One drastic difference from third-season Xena is that villains are allowed to be intelligent on Hercules. The gods - Ares, Callisto, Apollo, Hera, Discord - are, for the most part, a nasty, shallow, self-centered bunch. Hercules and his friends have to deal with the gods as best they can, and there is little dumbing down of the immortals. Hercules can hold his own against Ares, but Autolycus and Iolaus fare much worse [ONE FOWL DAY (H76/417)]. Iolaus stands little chance against Callisto and Ares [ARMAGEDDON NOW (H72,73/413,414)]. The powerful mortal woman Atalanta is tossed like a ragdoll by the diminutive Discord [IF I HAD A HAMMER (H68/409)]. Even Hercules almost meets his match when he goes up against Hera in REUNION (H81/422), the season finale.
 Because the characters, heroes and villains both, are allowed to remain true to themselves, the stories unfold with conviction. Some episodes feature both Hercules and Iolaus, some only one or the other, and some focus more on a recurring character. These separations give the characters some dramatic breathing space and allow them to grow as individuals. The series is not afraid to poke fun at itself, but the comedy rarely ventures into slapstick. Despite his demi-godhood status, Hercules remains warm, likable, and human. There is never a sense he believes himself morally superior to anyone, even his enemies.
 The series is not without its problems. Like Xena, there is a frustrating lack of a larger picture, as well as inconsistencies with backstories established in earlier episodes. There also seems to be a tendency of leaning more toward convenience than logic in the episode plots. The omission of Iphicles from Alcmene's deathbed in TWILIGHT (H79/420) is one glaring example. Overall, however, Hercules seemed sure of its footing in its fourth season. One can only hope this also holds true of the fifth.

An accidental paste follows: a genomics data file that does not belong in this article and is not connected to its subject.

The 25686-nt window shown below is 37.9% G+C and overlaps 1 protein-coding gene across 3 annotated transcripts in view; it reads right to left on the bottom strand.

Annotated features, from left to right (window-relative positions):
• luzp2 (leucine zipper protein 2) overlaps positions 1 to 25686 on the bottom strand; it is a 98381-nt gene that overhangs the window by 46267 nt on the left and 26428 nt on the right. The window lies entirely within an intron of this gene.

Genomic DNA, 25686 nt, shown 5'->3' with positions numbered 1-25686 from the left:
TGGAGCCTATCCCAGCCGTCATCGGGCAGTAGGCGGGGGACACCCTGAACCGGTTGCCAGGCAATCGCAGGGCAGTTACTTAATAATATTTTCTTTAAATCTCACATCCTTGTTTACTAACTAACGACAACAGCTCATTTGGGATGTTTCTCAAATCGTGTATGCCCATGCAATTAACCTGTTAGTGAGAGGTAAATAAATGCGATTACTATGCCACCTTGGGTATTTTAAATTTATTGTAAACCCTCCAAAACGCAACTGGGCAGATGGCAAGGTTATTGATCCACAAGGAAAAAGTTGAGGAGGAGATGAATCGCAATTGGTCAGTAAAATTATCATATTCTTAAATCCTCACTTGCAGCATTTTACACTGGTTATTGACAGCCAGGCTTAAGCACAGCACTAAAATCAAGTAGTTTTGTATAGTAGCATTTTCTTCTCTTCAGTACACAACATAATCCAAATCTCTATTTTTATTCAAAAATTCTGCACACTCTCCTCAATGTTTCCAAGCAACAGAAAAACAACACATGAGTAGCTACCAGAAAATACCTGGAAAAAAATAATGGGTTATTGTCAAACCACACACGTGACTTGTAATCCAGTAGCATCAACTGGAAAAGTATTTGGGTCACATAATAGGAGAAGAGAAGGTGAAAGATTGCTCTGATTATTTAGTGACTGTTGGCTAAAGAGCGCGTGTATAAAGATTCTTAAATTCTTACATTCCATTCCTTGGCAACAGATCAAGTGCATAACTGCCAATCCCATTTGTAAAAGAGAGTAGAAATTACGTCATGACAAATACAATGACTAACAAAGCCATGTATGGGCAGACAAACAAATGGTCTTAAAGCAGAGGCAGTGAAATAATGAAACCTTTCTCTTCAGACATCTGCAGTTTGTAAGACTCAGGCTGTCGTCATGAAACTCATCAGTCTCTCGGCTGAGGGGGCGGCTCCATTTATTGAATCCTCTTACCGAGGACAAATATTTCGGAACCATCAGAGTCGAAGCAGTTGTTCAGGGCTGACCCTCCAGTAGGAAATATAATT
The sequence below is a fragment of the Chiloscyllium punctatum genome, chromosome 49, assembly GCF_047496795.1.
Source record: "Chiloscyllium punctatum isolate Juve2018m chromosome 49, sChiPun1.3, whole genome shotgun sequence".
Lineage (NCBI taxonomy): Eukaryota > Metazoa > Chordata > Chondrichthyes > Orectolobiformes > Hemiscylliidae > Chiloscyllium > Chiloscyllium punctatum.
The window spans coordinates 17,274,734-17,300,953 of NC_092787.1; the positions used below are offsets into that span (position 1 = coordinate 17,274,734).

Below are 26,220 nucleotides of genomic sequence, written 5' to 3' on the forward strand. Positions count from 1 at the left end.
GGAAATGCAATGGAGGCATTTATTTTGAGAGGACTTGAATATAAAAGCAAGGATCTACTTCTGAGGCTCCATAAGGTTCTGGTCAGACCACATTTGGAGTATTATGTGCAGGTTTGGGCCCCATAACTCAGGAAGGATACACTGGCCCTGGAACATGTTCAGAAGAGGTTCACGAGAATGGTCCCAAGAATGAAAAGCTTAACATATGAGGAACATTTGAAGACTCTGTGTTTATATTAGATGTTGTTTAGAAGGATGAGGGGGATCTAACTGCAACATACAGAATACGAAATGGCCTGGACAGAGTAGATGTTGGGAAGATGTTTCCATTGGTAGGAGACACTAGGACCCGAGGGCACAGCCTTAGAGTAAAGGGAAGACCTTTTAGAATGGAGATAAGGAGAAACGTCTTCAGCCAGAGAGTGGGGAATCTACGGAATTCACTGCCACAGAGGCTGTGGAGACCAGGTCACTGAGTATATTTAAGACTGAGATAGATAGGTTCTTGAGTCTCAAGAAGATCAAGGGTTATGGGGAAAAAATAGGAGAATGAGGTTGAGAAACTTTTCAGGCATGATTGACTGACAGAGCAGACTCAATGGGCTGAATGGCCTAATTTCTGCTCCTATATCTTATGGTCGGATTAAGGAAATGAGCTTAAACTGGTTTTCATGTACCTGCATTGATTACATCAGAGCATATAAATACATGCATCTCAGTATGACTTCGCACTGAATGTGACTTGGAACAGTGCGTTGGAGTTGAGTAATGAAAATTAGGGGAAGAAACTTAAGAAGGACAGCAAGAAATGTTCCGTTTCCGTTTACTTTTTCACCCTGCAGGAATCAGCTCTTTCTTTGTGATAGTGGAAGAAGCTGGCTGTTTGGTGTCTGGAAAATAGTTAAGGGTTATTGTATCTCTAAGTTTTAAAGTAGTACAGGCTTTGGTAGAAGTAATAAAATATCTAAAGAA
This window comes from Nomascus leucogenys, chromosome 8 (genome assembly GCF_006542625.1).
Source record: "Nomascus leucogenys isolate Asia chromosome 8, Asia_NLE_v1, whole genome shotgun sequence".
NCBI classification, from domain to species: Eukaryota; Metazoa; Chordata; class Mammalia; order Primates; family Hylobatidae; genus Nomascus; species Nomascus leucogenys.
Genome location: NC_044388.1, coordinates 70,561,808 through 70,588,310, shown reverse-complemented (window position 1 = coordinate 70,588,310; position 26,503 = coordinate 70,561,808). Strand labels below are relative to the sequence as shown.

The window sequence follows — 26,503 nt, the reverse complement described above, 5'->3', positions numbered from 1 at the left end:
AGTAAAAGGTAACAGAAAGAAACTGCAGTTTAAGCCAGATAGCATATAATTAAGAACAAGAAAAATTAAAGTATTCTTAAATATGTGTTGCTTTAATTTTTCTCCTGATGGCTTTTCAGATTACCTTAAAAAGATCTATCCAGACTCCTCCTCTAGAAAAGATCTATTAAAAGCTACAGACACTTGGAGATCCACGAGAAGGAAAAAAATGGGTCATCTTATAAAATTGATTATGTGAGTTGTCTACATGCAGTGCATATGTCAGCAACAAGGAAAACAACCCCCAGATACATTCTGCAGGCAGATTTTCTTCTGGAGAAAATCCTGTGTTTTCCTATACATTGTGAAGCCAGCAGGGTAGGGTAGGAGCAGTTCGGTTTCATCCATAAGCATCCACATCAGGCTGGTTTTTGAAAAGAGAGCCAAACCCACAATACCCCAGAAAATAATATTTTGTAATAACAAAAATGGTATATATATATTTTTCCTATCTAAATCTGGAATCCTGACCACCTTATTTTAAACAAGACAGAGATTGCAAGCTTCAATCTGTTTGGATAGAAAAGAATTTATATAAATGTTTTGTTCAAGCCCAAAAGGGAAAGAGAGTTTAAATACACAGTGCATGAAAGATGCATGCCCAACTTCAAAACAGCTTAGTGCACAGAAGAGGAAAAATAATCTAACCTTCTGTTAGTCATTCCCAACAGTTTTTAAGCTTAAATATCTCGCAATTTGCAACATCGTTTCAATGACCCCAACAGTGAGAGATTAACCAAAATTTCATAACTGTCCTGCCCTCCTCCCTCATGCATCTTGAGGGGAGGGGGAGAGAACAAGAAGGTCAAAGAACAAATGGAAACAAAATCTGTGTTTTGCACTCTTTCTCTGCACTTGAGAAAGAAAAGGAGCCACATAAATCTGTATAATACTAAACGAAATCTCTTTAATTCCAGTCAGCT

Scully and Mulder, dyanamic duo.
 The X-Files (TV, 1993-present) shares a number of similarities with Hercules and Xena: the core of the show is a strong relationship between two characters (FBI Agents Fox Mulder [David Duchovny] and Dana Scully [Gillian Anderson]) who deal weekly with a wide array of otherworldly phenomena, as well as more ordinary human malfeasance. The pair often works alone against intimidating odds, frequently with their own lives (or careers) at stake. There is a recurring cast of engaging characters, about whom the audience has learned more since the series' inception. Some episodes are self-contained, others form part of the larger "government conspiracy" arc (which can be broken into smaller sub-arcs, such as the episodes dealing with Scully's abduction). Most episodes are fairly dramatic in nature, but a good deal of humor breaks the tension and keeps the show from becoming moribund.
 The series has won both a fanatical cult following and a broader mainstream audience due in large part to the quality of writing. Each season, there are easily six or eight high-impact episodes, often with repercussions that linger far beyond the original air date. In addition to these outstanding episodes, each season features a number of excellent stories. Even the average episode is of very solid quality. There have been a handful of uninteresting or gratuitously gory episodes, but for the most part, those are few and far between.
 The X-Files has maintained consistent characterizations throughout its five seasons. Each regular player has grown in ways both obvious and subtle. Mulder started the series as a believer in alien life, by the fifth season he is more cynical. Scully started as a skeptic, but through her experiences has grown to accept of the possibility of extra-terrestrials. The audience even sees the evolution of the two agents' spiritual beliefs, doubts, and crises of faith. Each change is rendered believably. New details that are revealed about Mulder's and Scully's personal lives never fail to be congruent with their already established backgrounds.